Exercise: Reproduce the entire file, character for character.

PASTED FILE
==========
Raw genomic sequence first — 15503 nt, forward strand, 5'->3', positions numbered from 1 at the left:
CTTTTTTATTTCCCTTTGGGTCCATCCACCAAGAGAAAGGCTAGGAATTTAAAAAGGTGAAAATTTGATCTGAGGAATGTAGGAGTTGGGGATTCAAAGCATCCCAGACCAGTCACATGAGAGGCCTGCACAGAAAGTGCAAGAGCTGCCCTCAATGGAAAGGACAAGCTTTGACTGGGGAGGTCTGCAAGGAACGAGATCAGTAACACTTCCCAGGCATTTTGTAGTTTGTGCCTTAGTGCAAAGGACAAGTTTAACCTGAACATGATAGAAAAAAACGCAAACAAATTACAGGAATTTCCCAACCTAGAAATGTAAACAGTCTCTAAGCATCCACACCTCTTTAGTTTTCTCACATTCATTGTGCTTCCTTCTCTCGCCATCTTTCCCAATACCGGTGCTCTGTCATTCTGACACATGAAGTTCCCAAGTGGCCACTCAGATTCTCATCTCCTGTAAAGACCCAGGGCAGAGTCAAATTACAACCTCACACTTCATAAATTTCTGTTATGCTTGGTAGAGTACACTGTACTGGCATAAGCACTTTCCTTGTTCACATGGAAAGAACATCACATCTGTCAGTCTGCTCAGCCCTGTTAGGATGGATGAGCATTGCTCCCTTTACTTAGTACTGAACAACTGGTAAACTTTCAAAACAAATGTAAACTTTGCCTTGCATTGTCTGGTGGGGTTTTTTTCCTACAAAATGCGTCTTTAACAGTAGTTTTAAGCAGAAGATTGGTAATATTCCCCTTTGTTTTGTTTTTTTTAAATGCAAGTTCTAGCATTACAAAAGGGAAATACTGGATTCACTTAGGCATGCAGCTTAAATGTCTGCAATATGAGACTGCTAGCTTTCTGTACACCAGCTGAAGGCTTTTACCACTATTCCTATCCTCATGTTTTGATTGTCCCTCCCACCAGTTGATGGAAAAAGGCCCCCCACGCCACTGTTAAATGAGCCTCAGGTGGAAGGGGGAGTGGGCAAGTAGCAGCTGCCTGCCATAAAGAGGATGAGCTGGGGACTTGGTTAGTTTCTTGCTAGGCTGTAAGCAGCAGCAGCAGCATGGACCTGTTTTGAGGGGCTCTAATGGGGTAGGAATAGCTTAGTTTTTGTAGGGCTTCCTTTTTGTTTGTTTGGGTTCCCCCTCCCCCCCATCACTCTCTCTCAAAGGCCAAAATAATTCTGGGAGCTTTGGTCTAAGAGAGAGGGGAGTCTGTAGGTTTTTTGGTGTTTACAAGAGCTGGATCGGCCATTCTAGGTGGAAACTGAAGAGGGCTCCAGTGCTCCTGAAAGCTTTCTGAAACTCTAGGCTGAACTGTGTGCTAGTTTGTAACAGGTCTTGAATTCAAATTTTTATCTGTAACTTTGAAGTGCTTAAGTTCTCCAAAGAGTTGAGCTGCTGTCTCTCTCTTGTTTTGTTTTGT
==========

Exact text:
Raw genomic sequence first — 15503 nt, forward strand, 5'->3', positions numbered from 1 at the left:
CTTTTTTATTTCCCTTTGGGTCCATCCACCAAGAGAAAGGCTAGGAATTTAAAAAGGTGAAAATTTGATCTGAGGAATGTAGGAGTTGGGGATTCAAAGCATCCCAGACCAGTCACATGAGAGGCCTGCACAGAAAGTGCAAGAGCTGCCCTCAATGGAAAGGACAAGCTTTGACTGGGGAGGTCTGCAAGGAACGAGATCAGTAACACTTCCCAGGCATTTTGTAGTTTGTGCCTTAGTGCAAAGGACAAGTTTAACCTGAACATGATAGAAAAAAACGCAAACAAATTACAGGAATTTCCCAACCTAGAAATGTAAACAGTCTCTAAGCATCCACACCTCTTTAGTTTTCTCACATTCATTGTGCTTCCTTCTCTCGCCATCTTTCCCAATACCGGTGCTCTGTCATTCTGACACATGAAGTTCCCAAGTGGCCACTCAGATTCTCATCTCCTGTAAAGACCCAGGGCAGAGTCAAATTACAACCTCACACTTCATAAATTTCTGTTATGCTTGGTAGAGTACACTGTACTGGCATAAGCACTTTCCTTGTTCACATGGAAAGAACATCACATCTGTCAGTCTGCTCAGCCCTGTTAGGATGGATGAGCATTGCTCCCTTTACTTAGTACTGAACAACTGGTAAACTTTCAAAACAAATGTAAACTTTGCCTTGCATTGTCTGGTGGGGTTTTTTTCCTACAAAATGCGTCTTTAACAGTAGTTTTAAGCAGAAGATTGGTAATATTCCCCTTTGTTTTGTTTTTTTTAAATGCAAGTTCTAGCATTACAAAAGGGAAATACTGGATTCACTTAGGCATGCAGCTTAAATGTCTGCAATATGAGACTGCTAGCTTTCTGTACACCAGCTGAAGGCTTTTACCACTATTCCTATCCTCATGTTTTGATTGTCCCTCCCACCAGTTGATGGAAAAAGGCCCCCCACGCCACTGTTAAATGAGCCTCAGGTGGAAGGGGGAGTGGGCAAGTAGCAGCTGCCTGCCATAAAGAGGATGAGCTGGGGACTTGGTTAGTTTCTTGCTAGGCTGTAAGCAGCAGCAGCAGCATGGACCTGTTTTGAGGGGCTCTAATGGGGTAGGAATAGCTTAGTTTTTGTAGGGCTTCCTTTTTGTTTGTTTGGGTTCCCCCTCCCCCCCATCACTCTCTCTCAAAGGCCAAAATAATTCTGGGAGCTTTGGTCTAAGAGAGAGGGGAGTCTGTAGGTTTTTTGGTGTTTACAAGAGCTGGATCGGCCATTCTAGGTGGAAACTGAAGAGGGCTCCAGTGCTCCTGAAAGCTTTCTGAAACTCTAGGCTGAACTGTGTGCTAGTTTGTAACAGGTCTTGAATTCAAATTTTTATCTGTAACTTTGAAGTGCTTAAGTTCTCCAAAGAGTTGAGCTGCTGTCTCTCTCTTGTTTTGTTTTGT